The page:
Tim Rutherford-Johnson, 2019

Tim Rutherford-Johnson is author of Music after the Fall: Modern Composition and Culture since 1989 (University of California Press). He is married and has two children.

Speaking appearances, November 2019

I will be talking about music in two settings next week.

On Tuesday, 5 November, I will be at the University of Huddersfield as a contributor (with Robert Adlington and Aaron Cassidy) to the first session in this year’s Speculations in Sound, a five-week series of seminar/workshop afternoons discussing the role and place of new music within contemporary culture and society. Session 1 is rather bracingly called ‘What the fuck are we doing here?’, and Robert, Aaron and I will be doing our best to spin that as a call to action rather the end of the world.

Three days later, on Friday 8 November, I will be at November Music, in the gorgeous town of ‘s-Hertengebosch, the Netherlands, to give a keynote lecture on the subject of ‘Music after Music after the Fall’. Since I finished Music after the Fall in spring 2016, the world has, let’s say, changed a bit. Did I accidentally capture an era, from 1989–2016? What do I think has happened since then that will change the direction of music? (It might not be what you think.)

New piece, FEV1/FVC premiering at Deep Minimalism festival

Kathryn Williams will be including a short piece of mine in her performance of one-breath pieces Coming Up for Air as part of the Deep Minimalism festival at the Purcell Room, Southbank Centre this weekend. I am absolutely thrilled. Coming up for Air is an ongoing project of Kathryn’s, in which she collects and performs pieces for flute (or related instruments), all of which can be played in the space of one breath. I was very privileged to write the notes for Kathryn’s forthcoming CD, which documents 40 such pieces (by Chaya Czernowin, Brian Ferneyhough, Sarah Hennies, Amber Priestley, Jack Sheen and many more, nearly all of them written specially for her).

Coming Up for Air was inspired by Kathryn’s struggles with chronic respiratory conditions, and how she shaped her own practice as a flutist around these. Of course, as someone with my own respiratory issues I had to know more about what she was doing. After seeing her play at Cafe Oto last year I was inspired to sketch out a piece of my own (my first composition for 20 years!), based on a test for measuring lung function that she and I both know well, from our respective experiences with asthma and cystic fibrosis. The piece is called FEV1/FVC after the ratio that is used to measure the amount of obstruction within the airways. This is calculated from a breathing (spirometry) test that falls into three phases: deep breath in, breath out as hard as you can and then as long as you can, and then at the very end a short breath in as full and as fast as you can manage. All I’ve done with my piece really is insert a flute for phases two and three, but Kathryn makes it sound much better than this.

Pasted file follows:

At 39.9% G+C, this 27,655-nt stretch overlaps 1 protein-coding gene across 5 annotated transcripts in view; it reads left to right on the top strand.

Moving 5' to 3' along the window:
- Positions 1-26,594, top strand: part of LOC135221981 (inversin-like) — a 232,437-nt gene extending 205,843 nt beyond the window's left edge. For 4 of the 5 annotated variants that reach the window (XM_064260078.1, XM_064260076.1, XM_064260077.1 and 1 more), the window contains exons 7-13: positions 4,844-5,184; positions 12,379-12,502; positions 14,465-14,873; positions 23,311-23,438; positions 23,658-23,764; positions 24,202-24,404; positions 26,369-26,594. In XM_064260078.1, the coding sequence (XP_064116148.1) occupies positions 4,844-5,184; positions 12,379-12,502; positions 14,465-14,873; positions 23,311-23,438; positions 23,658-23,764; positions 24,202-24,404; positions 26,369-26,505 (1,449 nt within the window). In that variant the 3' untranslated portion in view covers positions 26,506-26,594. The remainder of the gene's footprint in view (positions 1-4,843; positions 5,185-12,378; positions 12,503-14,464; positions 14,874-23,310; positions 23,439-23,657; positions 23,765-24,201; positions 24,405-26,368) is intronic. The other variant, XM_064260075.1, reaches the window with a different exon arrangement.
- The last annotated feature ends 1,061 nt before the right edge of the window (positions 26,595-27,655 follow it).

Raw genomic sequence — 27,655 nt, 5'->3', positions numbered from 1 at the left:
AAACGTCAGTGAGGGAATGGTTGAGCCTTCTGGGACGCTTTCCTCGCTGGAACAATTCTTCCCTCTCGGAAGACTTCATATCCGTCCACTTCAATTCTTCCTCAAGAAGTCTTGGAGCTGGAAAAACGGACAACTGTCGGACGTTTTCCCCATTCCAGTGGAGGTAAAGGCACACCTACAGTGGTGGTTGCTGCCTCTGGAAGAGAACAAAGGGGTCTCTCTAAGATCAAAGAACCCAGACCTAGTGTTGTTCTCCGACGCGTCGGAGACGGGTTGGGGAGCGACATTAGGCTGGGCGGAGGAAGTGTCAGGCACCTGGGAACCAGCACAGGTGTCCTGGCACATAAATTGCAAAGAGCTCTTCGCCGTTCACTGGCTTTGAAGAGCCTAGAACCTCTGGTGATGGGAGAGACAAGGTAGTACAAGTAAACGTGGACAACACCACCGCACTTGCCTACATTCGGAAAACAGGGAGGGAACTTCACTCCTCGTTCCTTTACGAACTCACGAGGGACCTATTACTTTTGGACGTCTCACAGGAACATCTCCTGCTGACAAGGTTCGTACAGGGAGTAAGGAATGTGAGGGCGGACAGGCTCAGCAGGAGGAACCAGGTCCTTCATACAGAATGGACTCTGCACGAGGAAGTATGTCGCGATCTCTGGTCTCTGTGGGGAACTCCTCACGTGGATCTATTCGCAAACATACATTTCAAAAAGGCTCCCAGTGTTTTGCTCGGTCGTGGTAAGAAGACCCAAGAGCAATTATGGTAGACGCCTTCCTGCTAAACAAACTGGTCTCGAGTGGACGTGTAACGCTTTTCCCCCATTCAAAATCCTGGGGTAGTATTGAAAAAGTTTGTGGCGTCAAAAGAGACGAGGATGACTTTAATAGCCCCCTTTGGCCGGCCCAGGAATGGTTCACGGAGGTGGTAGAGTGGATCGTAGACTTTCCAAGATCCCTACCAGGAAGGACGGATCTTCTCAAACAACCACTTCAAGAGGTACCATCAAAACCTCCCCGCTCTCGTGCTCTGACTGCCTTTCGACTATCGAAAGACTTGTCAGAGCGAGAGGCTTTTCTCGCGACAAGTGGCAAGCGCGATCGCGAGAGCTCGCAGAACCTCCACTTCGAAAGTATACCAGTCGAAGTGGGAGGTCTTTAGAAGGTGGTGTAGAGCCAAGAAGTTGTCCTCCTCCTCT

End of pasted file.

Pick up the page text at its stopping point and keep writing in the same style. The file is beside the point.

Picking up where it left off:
Spirometry tests are emotionally fraught territory for me – as they may be for other people with CF. As the primary measure of how well or not you are doing, there’s a lot hanging on how well you perform the test. A bad result might mean intravenous antibiotics, an intensified physio regime and a two- or three-week in-patient stay. Yet it’s not a simple test to do: there’s a lot of technique involved, and tension or anxiety can lead to constriction and a poor result. It’s a bit like playing an instrument, in fact, so I’m chuffed that my musical renditon is going to get an outing on stage.

Deep Minimalism looks like it is sold out this Saturday, but if you are able to make it, it would be great to see you there.

Lim and Nono chronological playlists

I suppose as a nascent hobby I’ve started putting together chronological, bingeable playlists of composers’ outputs on Spotify. So far I’ve done this in connection with something I’ve been reading and/or writing about. My first one, for the music of Luigi Nono, was inspired by a review I was writing of Nostalgia for the Future, University of California Press’s English edition of his writings and interviews.

It seemed to go down pretty well on Twitter, so I’ve just made a second in this unofficial series, on Liza Lim, on whom I wrote an entry for the Komponisten der Gegenwart encyclopedia earlier this year. While the Nono playlist was close to complete (surprisingly so, actually), this is far from it. Yet it’s better than I thought, and – gratifyingly – much, much better than it would have been four or five years ago. You can listen to it here:

The Nono list is here:

With both, but particularly the Nono list, there were some occasions where I had to choose between recordings. If you have your own preference, or know where I might find anything that I’ve missed (perhaps it has been mistagged), please let me know in the comments.

Never throw away

From theatre, film and game composer Matthew Reid comes an amusing story: Reid was pleased to discover that a movement from his orchestral work Intervals was included in a recent official Spotify playlist of new classical releases, sequenced between excerpts from Act III of Siegfried and ‘Torna ai felici di’ from Puccini’s Le villi.  Reid’s Intervals is now going viral – ‘well, modern classical viral’, he says. The catch? Intervals was written in 1992, when Reid was still an undergraduate. The lesson, he says: ‘Never burn your early works!’